From a 17 year vet:

 (Not Bluesboy Jag)

How to not get your band booked!

I've had many many jobs in my life. From removing asbestos to strip club DJ to pizza delivery to unloading aircraft. But the one thing I've done and never stopped doing was booking concerts. When I say "job", that would infer that I get paid to do that "job". Booking concerts very infrequently pays but I'm addicted to music and have been ever since my big brother gave me my first record, Destroyer by Kiss. I learned a long time ago that if I don't book the bands I like...they ain't coming. Over one thousand concerts and 17 years later of bringing bands to Memphis, I'd say I know EXACTLY how to get a band booked into any venue in the world. I didn't say I could get people to show up...I just said I could get it booked.


I've been on all sides of the live concert equation. I've been the promoter. I've been in the local band. I've been in the touring band. I've been the patron. I've been the sound guy. I've been the bartender. I've been the door guy. I've been the janitor. I've even been the groupie. So there isn't an angle I haven't seen.




You've got a band. You've got 30-60 minutes of music to play live and you want to hit the stage. Any stage. Hell, a floor. As long as it's a public place and you can get away with charging people to hear live music. Getting a show in your hometown isn't all that difficult. Most venues know that as long as you're local and especially if it's your first show, all your band members girlfriends, friends, and family will probably show up for your first show. I've booked plenty of kids bands on their first show and they usually draw well with decent bar sales. If you're worth a shit, they'll continue to come out. If not, those friends and family will drop like flies to future performances.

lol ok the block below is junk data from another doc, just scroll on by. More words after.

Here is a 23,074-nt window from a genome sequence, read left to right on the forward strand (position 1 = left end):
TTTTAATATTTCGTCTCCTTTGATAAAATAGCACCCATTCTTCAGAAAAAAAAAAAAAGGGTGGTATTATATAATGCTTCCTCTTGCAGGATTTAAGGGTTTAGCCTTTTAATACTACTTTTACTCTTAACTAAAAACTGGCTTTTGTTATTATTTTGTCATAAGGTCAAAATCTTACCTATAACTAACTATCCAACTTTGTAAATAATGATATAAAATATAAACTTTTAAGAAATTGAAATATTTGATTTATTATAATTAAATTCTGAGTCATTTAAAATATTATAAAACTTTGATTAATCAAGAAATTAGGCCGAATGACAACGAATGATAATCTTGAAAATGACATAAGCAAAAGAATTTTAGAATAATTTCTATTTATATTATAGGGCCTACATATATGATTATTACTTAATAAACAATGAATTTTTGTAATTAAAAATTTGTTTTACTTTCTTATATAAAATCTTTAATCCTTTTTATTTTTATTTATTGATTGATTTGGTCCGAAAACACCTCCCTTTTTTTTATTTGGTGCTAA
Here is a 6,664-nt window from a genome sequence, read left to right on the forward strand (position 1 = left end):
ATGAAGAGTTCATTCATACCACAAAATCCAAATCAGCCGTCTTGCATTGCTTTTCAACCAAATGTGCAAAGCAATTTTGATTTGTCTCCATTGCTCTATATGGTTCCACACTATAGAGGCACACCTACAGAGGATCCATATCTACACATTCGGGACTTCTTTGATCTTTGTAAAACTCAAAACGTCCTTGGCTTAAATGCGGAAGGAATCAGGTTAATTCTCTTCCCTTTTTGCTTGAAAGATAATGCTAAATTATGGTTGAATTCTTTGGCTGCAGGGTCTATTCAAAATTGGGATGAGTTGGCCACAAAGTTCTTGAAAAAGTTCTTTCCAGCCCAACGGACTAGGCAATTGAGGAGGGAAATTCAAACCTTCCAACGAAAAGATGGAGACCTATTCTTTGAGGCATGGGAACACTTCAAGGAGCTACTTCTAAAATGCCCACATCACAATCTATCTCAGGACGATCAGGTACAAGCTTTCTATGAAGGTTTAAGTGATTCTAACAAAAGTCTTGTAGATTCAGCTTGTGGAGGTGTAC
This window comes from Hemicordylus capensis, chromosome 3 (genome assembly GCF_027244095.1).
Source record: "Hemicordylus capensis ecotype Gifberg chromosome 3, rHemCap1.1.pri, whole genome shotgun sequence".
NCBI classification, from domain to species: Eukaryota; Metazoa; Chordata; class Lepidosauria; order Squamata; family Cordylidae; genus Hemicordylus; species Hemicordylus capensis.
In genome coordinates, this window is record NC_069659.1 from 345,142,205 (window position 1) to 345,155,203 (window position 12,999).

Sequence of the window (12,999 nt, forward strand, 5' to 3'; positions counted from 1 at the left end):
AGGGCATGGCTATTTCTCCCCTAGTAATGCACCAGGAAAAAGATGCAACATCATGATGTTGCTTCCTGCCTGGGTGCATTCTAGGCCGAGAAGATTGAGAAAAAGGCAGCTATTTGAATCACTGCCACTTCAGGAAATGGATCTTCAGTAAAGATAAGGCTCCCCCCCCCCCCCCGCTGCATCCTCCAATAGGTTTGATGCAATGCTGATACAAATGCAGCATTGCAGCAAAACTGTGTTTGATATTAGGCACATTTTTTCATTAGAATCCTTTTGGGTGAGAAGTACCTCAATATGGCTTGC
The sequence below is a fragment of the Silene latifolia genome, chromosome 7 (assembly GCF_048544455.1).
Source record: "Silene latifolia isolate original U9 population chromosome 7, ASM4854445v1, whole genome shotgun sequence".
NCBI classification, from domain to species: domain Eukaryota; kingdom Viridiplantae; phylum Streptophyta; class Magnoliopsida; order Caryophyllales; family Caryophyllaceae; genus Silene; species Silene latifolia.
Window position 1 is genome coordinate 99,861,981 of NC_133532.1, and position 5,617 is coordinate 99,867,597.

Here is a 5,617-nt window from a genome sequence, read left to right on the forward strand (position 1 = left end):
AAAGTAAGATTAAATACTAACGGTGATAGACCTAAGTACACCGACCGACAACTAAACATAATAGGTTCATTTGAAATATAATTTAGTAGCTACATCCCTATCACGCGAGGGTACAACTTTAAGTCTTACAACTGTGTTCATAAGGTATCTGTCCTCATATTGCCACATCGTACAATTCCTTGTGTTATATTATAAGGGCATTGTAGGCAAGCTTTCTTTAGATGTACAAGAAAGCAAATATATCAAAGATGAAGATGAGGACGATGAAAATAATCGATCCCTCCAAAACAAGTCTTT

Now about playing shows out of town....


Allow me to put things in the venue's point of view. When you're trying to book your band out of town, ask yourself this very very very very very very(x100) important question: